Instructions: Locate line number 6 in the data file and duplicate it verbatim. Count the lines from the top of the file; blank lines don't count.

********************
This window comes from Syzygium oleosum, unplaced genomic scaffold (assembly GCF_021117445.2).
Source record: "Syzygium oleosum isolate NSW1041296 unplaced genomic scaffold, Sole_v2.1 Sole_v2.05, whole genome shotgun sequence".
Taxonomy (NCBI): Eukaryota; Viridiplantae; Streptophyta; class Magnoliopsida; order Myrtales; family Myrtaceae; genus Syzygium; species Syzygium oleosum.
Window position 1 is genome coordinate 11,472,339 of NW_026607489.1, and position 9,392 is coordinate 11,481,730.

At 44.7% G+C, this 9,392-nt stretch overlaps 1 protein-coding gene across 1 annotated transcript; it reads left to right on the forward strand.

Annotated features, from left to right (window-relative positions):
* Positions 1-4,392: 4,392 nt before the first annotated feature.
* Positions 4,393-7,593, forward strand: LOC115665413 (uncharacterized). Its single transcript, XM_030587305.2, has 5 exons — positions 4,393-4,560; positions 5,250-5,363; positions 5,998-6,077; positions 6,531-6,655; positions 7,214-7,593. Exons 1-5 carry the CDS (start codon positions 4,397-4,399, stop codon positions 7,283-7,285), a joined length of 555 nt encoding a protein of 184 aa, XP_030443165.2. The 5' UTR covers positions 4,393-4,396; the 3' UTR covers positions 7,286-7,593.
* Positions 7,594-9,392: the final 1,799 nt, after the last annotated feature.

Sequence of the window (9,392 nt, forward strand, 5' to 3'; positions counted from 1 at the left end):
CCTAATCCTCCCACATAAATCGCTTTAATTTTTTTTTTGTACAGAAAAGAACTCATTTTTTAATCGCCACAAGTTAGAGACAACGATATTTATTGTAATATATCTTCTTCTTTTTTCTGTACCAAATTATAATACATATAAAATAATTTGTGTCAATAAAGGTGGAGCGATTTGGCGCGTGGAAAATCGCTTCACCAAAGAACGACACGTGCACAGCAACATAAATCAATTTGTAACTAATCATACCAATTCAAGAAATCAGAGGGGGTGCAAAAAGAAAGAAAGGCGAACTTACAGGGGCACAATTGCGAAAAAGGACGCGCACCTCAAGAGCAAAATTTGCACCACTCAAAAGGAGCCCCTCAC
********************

Annotated features, from left to right (window-relative positions):